…And that’s before we consider voice control. With Alexa – or her second cousin – sitting in every home and on every desk, controlling everything in your home and office with voice commands will be second nature.

It’s easy to see the future glass as half-full. Amazon drones flying overhead delivering everything we need and Just Eat and Deliveroo drivers knocking on the door with all our meals. Throw in the ability to work from home and we may never need to leave the house again.

But you won’t be surprised to know that I see the glass as very much half-full. Yes, change is coming and it will impact areas of our lives and businesses we thought were set in stone. But change always brings opportunity – and who better to capitalise on it than the members of TAB UK?

Time to go into Reverse


Mentor: noun – an experienced and trusted adviser. Someone who gives an inexperienced or younger person help and advice over a period of time.

And, of course, we’re all familiar with the most famous mentor of them all…

But now the phrase on everyone’s lips is ‘reverse mentoring’ – because it’s not just young people that need training in the office.

What is reverse mentoring? To turn the dictionary definition around it is when an inexperienced or younger person gives an older, more experienced colleague help and advice. Why? One word: Snapchat. Another word: Instagram.

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As social media – and other developments such as gamification and virtual reality – come to play an increasingly important part in both the workplace and the customer journey, so Mr Older-Experienced can be left feeling, well… helpless.

But why do you need training in the office? Why not just ask your teenage children? If you’re asking that question I can only assume you don’t have teenage children. You cannot ask your teenage children. Sadly, I’m becoming all too familiar with their response. The long, drawn-out sigh. The raised eyes, the pained expression. ‘Oh God, I’ve got to explain it to the old person again…’

Back in the office there are some very successful advocates for reverse mentoring. Former Burberry CEO Angela Ahrendts credits it with helping her turn the company around and grow the brand value from $3bn to $11bn. John Lydon, MD of McKinsey Australia said that his tech-capability had increased tenfold – and he was able to understand the minds of a younger generation, and the emerging trends that came with them.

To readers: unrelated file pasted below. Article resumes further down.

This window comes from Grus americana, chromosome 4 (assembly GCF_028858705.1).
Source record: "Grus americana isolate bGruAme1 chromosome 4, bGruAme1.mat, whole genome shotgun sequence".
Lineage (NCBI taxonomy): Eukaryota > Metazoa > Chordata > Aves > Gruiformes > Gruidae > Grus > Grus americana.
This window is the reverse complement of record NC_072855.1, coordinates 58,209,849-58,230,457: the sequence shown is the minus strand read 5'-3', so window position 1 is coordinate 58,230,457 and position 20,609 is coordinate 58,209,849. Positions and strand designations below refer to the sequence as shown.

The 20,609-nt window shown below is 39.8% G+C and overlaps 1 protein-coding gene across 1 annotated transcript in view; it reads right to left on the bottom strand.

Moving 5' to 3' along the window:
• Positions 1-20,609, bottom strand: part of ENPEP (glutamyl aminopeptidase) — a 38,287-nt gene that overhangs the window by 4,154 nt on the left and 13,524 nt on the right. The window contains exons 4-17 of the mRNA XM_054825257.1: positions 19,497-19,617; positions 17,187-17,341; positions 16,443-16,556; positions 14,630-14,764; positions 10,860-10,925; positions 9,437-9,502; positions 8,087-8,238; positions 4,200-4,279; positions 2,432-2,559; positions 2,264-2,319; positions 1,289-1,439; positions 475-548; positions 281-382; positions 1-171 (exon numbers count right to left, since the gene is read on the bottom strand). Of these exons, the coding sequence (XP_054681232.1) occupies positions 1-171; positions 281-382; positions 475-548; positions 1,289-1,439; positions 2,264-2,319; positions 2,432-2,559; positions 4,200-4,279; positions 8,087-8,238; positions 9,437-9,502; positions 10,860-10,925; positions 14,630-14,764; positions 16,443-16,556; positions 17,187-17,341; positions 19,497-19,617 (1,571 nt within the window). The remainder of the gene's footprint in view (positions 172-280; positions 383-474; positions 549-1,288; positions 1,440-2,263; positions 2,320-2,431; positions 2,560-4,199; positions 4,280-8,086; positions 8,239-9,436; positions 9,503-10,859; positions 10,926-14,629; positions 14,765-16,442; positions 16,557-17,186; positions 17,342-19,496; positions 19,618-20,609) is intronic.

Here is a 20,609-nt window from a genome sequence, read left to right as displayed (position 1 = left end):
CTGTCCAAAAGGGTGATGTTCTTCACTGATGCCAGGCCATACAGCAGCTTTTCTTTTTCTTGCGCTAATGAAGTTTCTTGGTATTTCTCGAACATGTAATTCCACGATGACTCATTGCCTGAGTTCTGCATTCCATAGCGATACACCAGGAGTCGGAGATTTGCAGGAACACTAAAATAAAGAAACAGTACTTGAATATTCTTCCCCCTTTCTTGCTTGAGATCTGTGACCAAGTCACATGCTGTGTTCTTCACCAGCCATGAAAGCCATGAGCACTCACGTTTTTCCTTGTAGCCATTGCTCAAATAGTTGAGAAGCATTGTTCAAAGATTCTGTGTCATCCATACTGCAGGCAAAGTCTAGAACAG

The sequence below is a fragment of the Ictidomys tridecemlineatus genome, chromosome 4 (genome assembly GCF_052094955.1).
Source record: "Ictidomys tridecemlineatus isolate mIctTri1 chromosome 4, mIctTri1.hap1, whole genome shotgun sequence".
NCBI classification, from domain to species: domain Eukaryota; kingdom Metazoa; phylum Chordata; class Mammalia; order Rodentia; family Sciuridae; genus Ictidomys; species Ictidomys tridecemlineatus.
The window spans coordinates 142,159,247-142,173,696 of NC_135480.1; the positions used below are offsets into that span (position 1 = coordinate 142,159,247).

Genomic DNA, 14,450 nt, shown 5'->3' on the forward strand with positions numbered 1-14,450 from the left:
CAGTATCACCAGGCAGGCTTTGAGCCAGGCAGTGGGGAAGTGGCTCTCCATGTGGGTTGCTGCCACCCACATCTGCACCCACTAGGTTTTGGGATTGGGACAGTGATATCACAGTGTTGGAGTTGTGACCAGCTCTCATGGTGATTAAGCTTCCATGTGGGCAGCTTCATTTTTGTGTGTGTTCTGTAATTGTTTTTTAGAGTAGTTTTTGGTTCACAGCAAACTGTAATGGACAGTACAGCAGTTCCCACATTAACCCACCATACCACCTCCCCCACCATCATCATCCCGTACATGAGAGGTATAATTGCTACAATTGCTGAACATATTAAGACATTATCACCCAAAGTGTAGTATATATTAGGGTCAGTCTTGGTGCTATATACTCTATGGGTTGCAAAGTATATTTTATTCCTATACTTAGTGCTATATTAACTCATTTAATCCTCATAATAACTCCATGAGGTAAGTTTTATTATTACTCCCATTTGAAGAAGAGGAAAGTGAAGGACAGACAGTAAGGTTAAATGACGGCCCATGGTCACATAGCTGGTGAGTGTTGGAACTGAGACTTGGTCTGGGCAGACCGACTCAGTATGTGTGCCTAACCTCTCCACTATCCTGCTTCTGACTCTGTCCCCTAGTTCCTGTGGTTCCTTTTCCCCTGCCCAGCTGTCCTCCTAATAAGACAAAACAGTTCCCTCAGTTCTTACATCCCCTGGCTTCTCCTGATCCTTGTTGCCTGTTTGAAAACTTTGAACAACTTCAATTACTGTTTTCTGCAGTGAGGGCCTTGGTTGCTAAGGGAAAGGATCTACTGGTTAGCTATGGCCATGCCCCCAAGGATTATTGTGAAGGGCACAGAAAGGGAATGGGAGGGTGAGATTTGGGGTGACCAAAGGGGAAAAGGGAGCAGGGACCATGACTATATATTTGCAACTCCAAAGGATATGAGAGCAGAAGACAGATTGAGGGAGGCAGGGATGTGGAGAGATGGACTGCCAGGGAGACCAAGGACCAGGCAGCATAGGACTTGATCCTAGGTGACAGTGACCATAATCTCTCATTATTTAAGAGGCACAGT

Why does reverse mentoring work? Because human nature all too often dictates that we spend too much time talking to people like us. People who are roughly the same age, from the same background and have the same views. Speaking to someone who’s younger than you, from a different background and significantly lower down the organisation chart can help you see the business from a new angle. In large companies it’s also a good way to identify future leaders: not just how much does someone know, but how good are they at communicating, and making the complex easy to understand.

The other great plus of reverse mentoring is that it creates a culture where everyone in the company is constantly learning – something you emphatically need to do today.

Depending on which projection you read, by the middle of the next decade millennials (people who entered the workforce around the turn of the century) will comprise up to 75% of employees. And yet most MDs and CEOs will still be significantly older.

So we’ll be hearing a lot more about reverse mentoring. I think it’s a great idea: looking back over my days in the corporate world, I can remember plenty of times when it would have helped me, my boss and – in the long term – the company. But I worry that too many organisations will introduce a reverse mentoring programme and simply pay it lip service – ‘this is the latest big thing apparently. I suppose we’d better give it a go’ – while carrying on doing what they’ve always done. And as I have said many times, if you always do what you have always done, these days you will no longer get what you have always got.